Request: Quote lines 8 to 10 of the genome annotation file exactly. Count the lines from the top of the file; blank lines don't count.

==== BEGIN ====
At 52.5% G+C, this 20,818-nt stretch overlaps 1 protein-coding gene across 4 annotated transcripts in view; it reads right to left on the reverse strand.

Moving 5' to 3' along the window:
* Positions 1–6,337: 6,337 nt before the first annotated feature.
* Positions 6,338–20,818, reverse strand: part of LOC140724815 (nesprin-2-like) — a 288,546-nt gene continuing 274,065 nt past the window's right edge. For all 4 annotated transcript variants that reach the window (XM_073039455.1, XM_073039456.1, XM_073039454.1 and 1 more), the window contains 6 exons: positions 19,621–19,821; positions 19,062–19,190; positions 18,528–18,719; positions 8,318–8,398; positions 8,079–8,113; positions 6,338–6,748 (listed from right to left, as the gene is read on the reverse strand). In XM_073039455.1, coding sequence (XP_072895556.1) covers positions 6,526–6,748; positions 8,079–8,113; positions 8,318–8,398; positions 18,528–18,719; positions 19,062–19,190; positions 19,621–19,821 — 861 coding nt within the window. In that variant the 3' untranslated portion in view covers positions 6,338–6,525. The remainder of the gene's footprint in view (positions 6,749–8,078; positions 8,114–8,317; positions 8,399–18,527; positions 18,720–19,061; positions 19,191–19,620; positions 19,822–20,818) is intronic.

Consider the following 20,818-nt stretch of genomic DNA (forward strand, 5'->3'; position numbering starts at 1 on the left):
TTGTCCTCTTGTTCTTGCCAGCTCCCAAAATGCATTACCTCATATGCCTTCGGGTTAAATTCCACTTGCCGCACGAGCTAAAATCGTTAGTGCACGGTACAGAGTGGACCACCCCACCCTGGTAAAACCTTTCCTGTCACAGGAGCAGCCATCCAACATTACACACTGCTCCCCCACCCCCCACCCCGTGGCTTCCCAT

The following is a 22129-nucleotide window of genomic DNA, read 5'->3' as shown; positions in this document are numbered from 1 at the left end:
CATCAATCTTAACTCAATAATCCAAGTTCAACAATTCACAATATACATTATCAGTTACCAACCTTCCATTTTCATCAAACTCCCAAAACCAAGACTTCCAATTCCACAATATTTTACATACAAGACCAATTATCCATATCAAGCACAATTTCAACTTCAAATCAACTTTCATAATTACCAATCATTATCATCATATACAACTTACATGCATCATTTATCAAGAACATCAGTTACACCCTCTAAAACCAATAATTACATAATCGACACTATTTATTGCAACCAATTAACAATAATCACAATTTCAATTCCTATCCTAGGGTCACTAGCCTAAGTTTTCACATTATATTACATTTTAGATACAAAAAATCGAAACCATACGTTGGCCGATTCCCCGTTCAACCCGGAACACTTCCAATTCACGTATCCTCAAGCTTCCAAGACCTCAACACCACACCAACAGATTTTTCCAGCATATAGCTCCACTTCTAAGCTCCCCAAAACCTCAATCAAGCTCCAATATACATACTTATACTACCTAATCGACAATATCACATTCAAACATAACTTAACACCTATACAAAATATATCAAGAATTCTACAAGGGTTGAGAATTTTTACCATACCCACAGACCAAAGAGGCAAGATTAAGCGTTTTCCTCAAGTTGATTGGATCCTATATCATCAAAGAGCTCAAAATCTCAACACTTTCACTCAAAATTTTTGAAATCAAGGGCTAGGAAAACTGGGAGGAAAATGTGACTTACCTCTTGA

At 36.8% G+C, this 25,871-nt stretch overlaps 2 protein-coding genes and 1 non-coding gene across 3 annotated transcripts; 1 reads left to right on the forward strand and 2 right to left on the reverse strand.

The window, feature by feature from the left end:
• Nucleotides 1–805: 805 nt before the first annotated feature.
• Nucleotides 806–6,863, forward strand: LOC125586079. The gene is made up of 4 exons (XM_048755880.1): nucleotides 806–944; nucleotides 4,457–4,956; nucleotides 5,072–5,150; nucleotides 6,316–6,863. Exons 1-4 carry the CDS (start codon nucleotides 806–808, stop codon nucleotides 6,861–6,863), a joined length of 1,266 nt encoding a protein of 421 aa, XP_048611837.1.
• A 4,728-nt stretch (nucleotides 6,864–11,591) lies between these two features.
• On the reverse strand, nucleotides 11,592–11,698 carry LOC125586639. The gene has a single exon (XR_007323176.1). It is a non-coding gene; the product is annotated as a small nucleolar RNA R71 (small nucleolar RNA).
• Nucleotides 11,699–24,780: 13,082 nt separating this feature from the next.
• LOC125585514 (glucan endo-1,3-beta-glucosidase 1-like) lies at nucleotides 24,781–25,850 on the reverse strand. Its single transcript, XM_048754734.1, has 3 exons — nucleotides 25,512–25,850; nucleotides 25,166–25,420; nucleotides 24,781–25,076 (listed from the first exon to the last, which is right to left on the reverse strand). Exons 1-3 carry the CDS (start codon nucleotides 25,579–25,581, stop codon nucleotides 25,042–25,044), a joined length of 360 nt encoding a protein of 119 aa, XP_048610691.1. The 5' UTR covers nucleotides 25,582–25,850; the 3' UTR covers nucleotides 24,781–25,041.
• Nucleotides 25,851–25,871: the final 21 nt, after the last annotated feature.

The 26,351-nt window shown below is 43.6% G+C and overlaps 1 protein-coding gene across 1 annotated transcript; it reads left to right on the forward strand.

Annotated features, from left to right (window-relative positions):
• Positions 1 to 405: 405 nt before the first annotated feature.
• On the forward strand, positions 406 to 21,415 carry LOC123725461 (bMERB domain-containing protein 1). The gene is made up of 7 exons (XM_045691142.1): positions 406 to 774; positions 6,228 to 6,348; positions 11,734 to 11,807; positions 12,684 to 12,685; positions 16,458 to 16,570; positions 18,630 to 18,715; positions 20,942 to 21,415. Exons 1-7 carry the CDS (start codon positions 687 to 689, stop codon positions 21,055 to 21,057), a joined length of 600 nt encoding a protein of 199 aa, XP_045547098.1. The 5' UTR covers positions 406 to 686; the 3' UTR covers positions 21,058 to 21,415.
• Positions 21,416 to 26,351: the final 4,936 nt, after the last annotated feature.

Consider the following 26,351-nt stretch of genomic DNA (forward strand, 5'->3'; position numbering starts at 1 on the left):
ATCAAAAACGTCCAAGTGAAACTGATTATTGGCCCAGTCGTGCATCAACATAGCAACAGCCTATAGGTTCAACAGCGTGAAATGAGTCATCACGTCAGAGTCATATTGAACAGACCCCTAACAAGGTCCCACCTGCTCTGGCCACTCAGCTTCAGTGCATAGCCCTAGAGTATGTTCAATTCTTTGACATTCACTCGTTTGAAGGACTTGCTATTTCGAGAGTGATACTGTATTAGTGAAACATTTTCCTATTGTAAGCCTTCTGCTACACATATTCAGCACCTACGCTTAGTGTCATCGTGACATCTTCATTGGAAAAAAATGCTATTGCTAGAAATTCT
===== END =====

CATCAATCTTAACTCAATAATCCAAGTTCAACAATTCACAATATACATTATCAGTTACCAACCTTCCATTTTCATCAAACTCCCAAAACCAAGACTTCCAATTCCACAATATTTTACATACAAGACCAATTATCCATATCAAGCACAATTTCAACTTCAAATCAACTTTCATAATTACCAATCATTATCATCATATACAACTTACATGCATCATTTATCAAGAACATCAGTTACACCCTCTAAAACCAATAATTACATAATCGACACTATTTATTGCAACCAATTAACAATAATCACAATTTCAATTCCTATCCTAGGGTCACTAGCCTAAGTTTTCACATTATATTACATTTTAGATACAAAAAATCGAAACCATACGTTGGCCGATTCCCCGTTCAACCCGGAACACTTCCAATTCACGTATCCTCAAGCTTCCAAGACCTCAACACCACACCAACAGATTTTTCCAGCATATAGCTCCACTTCTAAGCTCCCCAAAACCTCAATCAAGCTCCAATATACATACTTATACTACCTAATCGACAATATCACATTCAAACATAACTTAACACCTATACAAAATATATCAAGAATTCTACAAGGGTTGAGAATTTTTACCATACCCACAGACCAAAGAGGCAAGATTAAGCGTTTTCCTCAAGTTGATTGGATCCTATATCATCAAAGAGCTCAAAATCTCAACACTTTCACTCAAAATTTTTGAAATCAAGGGCTAGGAAAACTGGGAGGAAAATGTGACTTACCTCTTGA

At 36.8% G+C, this 25,871-nt stretch overlaps 2 protein-coding genes and 1 non-coding gene across 3 annotated transcripts; 1 reads left to right on the forward strand and 2 right to left on the reverse strand.

The window, feature by feature from the left end: